Labour agreements enable approved businesses to sponsor overseas workers when there is a demonstrated need that cannot be met in the Australian labour market and standard temporary or permanent migration arrangements are not appropriate.
Labour agreements are developed between the Australian Government, represented by the Department, and employers. They are generally in effect for three years and might have additional terms and conditions, because labour agreements provide a variation to standard migration requirements.
Employers are required to have made recent, genuine efforts to recruit, employ or engage Australian citizens or Australian permanent residents. They are also required to consult or make genuine efforts to consult industry stakeholders, including relevant trade unions and peak industry bodies when developing their agreement. Labour agreements are the only migration pathway for semi-skilled labour. See
Information about requesting a labour agreement (116KB PDF) for more information.
Labour agreement arrangements are currently under review to ensure that:
- they reflect current economic and employment conditions
- the local labour market is not undercut
- Australian workers are given priority.
This page will be updated where changes are made to existing arrangements. Currently, there are four types of labour agreements. These are explained below.
Company-specific labour agreements
A company specific labour agreement is developed directly with an employer and will be considered only where a genuine skills or labour shortage for an occupation exists which is not already provided for in an industry labour agreement, or relevant project or designated area migration agreement. The terms and conditions of a company-specific agreement are considered on a case-by-case basis.
Industry labour agreements
An industry labour agreement provides fixed terms and conditions agreed to by the Minister in consultation with key industry stakeholders, specific to an industry sector. An industry agreement might be considered if the Department has received a number of similar submissions from an industry and there is evidence of ongoing labour shortages within that industry. When an industry labour agreement is in place, no further concessions can be considered, other than the concessions written into the industry agreement.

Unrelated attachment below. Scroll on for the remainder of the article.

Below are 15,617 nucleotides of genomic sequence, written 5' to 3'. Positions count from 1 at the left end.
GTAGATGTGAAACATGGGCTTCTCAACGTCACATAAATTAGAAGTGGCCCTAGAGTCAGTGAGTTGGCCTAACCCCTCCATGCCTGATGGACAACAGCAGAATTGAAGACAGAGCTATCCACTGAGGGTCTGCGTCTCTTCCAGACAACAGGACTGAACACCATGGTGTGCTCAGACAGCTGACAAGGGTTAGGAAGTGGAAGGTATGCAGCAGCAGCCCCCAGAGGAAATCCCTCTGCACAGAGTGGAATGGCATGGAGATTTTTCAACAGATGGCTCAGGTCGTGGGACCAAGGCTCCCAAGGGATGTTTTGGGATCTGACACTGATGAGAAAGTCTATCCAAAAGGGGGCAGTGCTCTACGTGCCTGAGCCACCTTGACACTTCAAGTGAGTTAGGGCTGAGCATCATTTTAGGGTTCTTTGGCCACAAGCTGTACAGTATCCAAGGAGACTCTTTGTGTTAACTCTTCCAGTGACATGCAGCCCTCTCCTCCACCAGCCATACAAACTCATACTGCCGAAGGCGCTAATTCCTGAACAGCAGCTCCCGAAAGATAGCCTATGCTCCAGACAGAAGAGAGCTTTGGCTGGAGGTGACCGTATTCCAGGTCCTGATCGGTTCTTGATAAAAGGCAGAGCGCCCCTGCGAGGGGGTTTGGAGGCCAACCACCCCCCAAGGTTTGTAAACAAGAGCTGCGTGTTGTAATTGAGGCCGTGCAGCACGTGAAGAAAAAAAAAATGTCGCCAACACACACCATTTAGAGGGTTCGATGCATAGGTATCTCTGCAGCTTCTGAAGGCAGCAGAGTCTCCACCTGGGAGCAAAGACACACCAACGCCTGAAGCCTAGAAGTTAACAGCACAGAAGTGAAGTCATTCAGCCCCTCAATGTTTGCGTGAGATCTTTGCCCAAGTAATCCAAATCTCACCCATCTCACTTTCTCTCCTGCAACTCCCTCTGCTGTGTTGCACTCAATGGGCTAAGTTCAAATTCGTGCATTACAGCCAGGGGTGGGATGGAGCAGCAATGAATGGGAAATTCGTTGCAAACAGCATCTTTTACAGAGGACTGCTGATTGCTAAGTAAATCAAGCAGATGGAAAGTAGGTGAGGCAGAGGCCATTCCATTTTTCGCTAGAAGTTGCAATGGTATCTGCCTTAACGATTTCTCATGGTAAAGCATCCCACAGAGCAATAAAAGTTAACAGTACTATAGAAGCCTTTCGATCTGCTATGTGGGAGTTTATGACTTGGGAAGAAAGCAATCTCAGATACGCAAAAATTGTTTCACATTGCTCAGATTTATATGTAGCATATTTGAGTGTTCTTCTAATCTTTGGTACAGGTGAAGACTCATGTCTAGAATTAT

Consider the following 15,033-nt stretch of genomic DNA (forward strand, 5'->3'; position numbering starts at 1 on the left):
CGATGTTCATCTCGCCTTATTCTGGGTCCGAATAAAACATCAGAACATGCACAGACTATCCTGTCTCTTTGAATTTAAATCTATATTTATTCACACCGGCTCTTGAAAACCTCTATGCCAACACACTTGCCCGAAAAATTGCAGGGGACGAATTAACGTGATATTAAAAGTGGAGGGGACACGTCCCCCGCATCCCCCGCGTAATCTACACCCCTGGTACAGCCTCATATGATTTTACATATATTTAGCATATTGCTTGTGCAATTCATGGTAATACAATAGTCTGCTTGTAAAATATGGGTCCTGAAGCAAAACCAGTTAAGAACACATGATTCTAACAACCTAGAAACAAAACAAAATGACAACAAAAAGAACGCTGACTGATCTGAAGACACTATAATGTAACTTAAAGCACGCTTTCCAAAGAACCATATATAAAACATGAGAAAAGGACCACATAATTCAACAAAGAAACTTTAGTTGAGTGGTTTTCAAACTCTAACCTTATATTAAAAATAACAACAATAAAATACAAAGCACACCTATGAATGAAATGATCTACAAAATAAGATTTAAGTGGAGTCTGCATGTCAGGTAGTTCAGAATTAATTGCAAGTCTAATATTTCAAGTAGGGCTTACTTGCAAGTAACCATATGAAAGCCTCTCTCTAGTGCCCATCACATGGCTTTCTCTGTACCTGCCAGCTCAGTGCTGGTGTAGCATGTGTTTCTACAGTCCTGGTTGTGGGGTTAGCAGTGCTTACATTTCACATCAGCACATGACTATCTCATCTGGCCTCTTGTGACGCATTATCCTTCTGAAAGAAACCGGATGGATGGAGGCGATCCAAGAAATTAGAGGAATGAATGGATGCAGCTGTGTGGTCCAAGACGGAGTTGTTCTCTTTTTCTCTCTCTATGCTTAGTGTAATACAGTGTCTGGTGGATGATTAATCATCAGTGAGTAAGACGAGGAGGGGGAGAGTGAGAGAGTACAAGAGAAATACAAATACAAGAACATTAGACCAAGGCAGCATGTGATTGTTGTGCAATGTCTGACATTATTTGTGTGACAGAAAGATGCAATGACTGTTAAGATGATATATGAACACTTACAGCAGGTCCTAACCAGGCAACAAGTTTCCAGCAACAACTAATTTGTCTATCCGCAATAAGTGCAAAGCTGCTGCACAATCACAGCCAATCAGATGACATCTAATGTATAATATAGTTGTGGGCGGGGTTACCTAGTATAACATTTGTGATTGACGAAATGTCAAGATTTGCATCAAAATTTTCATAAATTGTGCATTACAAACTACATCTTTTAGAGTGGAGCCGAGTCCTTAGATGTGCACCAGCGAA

Current industry agreements
There are currently eight industry agreements in place:
Designated area migration agreements
A designated area migration agreement (DAMA) provides flexibility for states, territories or regions to respond to their unique economic and labour market conditions through an agreement-based framework. Under the DAMA framework employers in areas experiencing skills and labour shortages can sponsor skilled and semi-skilled overseas workers. DAMAs are designed to ensure employers recruit Australians as a first priority and prioritise initiatives and strategies to facilitate the recruitment and retention of Australian workers.
Designated Area Migration Agreements (600KB PDF) for more information.
Project agreements allow infrastructure or resource development projects experiencing genuine skills or labour shortages access to temporary skilled and specialised semi-skilled temporary overseas workers through the subclass 457 visa. Project agreements are designed to complement existing Australian Government initiatives to address skill and labour shortages by ensuring that shortages do not create constraints on major projects and jeopardise Australian jobs.
Project companies with projects endorsed by the Department of Foreign Affairs and Trade under the China-Australia Investment Facilitation Arrangement (IFA) can request a project agreement. See the
China-Australia Investment Facilitation Arrangement flow chart (590KB PDF) for further information on the IFA process.
See Requesting and managing a project agreement (502KB PDF) and
Accessing a project labour agreement (526KB PDF) for more information.
If you would like an alternative accessible format of any of the documents above send an email to